Every culture has a profound history that marks the very existence of it’s growth. It all represents the good, the bad and the ugly of it’s development. Some history is dark and scary to revisit, but helps those of us today stay humble and appreciative. Each race has it’s own distinct culture. However, once we all can group together and learn about each other’s history then can better understanding and growth begin. At the Epiphany school, this understanding is well on it’s way. The following is about the Facing History program and was written by Mr. Samuel Oladipo, Epiphany Teaching Fellow:

Facing History is an organization that uses innovative approaches to teach both Jewish History and the thought process and events that led up to the Holocaust. The organization continues to create dynamic projects intended on carrying on the conversation and engaging students across the nation. One such project is a collaborative effort between schools of differing demographics. Recently, Epiphany and The Rashi School embarked on a journey that intertwined students of Jewish ancestry with students of mostly African-American background.

The journey began in the fall of 2013, when Rashi School contacted Epiphany to begin a conversation about the possibility of this collaboration. In November, I met with Mr. Simon Epiphany’s Social Studies Department Head about the idea, and shortly thereafter, Epiphany decided to officially move forward with the initiative. The students began their journey with myself spearheading the partnership alongside Mrs. Abernethy, Ms. Reed, and Ms. Brice.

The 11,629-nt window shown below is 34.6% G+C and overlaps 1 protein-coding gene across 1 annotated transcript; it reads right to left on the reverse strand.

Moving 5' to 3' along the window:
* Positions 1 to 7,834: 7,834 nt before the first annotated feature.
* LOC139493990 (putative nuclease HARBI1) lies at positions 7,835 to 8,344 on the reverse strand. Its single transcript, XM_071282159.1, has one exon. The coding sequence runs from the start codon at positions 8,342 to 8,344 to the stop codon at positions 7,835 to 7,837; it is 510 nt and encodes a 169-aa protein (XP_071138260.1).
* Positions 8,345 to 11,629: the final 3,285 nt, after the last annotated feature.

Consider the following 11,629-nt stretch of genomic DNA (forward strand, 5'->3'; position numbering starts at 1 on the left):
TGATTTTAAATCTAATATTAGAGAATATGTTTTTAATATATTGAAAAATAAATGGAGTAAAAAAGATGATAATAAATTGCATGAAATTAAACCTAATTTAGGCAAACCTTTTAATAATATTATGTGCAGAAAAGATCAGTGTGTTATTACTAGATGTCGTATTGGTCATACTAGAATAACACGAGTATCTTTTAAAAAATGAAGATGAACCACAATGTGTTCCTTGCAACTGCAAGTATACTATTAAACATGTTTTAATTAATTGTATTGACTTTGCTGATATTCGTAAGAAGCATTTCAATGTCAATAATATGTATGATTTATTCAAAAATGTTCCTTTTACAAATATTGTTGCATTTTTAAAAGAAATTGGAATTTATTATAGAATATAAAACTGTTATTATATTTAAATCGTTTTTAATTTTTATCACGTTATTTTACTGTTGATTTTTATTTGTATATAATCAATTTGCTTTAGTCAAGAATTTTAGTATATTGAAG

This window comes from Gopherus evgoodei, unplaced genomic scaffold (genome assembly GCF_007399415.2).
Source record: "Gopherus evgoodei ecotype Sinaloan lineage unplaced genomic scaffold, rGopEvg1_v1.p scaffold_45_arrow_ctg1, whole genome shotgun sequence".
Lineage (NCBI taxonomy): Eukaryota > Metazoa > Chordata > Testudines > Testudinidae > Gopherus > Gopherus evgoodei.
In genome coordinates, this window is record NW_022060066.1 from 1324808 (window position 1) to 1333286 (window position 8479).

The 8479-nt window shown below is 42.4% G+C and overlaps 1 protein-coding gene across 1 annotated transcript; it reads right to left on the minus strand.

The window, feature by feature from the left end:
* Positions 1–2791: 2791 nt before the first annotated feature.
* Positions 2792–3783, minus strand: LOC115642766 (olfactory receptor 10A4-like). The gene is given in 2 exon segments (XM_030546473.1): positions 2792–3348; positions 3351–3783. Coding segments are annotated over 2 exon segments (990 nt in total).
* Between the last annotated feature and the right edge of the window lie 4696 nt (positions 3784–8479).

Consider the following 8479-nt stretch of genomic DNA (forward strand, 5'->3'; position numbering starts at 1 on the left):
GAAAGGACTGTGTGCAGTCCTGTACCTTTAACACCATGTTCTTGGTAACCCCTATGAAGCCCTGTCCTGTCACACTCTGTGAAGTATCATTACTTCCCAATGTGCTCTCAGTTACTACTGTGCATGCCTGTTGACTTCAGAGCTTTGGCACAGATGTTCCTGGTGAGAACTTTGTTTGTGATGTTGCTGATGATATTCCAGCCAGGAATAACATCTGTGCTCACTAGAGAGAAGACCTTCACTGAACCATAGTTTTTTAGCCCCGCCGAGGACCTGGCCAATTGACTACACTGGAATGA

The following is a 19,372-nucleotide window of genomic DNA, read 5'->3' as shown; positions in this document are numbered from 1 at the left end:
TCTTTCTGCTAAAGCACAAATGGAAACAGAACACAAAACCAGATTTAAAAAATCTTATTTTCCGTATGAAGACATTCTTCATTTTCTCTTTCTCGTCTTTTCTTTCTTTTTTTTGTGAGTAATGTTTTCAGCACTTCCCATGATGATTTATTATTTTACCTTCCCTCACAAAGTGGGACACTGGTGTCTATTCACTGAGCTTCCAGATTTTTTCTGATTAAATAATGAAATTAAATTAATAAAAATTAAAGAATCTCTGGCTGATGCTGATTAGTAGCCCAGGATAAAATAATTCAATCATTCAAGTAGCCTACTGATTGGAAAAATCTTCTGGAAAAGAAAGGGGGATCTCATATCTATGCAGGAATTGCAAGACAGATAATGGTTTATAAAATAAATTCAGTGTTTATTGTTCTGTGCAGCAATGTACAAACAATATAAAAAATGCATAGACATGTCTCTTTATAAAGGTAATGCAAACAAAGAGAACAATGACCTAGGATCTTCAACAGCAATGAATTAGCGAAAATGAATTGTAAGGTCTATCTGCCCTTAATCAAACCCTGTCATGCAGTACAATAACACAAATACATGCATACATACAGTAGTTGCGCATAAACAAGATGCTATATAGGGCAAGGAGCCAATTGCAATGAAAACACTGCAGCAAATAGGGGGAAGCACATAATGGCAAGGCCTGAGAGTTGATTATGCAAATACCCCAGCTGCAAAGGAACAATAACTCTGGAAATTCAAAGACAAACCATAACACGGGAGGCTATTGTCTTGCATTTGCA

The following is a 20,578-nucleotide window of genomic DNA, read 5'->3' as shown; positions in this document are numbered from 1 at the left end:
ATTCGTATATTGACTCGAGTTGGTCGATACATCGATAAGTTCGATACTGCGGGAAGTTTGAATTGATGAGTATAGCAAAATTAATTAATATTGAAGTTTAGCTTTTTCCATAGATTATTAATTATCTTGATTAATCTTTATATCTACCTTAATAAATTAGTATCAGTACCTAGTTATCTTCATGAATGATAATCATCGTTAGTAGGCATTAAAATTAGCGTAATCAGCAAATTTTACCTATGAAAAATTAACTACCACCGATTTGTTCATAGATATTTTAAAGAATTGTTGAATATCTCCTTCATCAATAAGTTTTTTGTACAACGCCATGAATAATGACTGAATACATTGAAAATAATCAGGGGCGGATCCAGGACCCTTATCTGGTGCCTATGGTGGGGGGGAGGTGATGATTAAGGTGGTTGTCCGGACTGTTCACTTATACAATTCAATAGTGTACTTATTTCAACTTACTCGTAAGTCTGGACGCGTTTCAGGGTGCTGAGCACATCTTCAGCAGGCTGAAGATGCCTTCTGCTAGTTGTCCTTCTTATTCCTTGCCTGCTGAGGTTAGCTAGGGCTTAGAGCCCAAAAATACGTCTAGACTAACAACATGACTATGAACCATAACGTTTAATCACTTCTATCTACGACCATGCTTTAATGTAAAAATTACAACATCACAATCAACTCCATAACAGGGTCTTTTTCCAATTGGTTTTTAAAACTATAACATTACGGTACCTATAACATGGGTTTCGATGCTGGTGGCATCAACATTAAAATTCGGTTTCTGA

As we galvanized the student body and excitement brewed, 8th grade students were learning about the Jewish internment in reading and writing class and 7th grade students were in the midst of a Judaism unit in their religion class. The project’s theme was centered on the Jewish quote “If I am not for myself then who am I? If I am only for myself then who will be for me? If not now, when?”

Epiphany and Rashi students working on a collaborative project in Epiphany’s Assembly Hall.

 This quote, written by Rabbi Hillel is taught to every Jewish child as a part of their transition into adulthood. The quote also speaks to a larger subject of being an “upstander” or “bystander” and engaging young people in a social justice oriented conversation.

Currently, the seventeen 7th and 8th grade students taking part in this initiative are heading into the fourth of five group meetings, which alternate between the Rashi School and Epiphany School. Students have also been exposed to one another on varying levels. They have created and shared biopoems they wrote, brought in and shared objects to identify themselves, and participated in a human barometer activity which helped students understand how their peers (and they themselves) were responding to difficult subject matter. Students also have time to talk to each other and learn about their interests and experiences, with the idea that they will recognize what makes them similar and not focus only on their differences.

The last meeting will be held at Rashi School, where students will meet a real life hero and freedom rider, Paul Breines. In addition, in the next academic year Epiphany and Rashi will continue this journey with the hopes of expanding the project and incorporating larger student participation.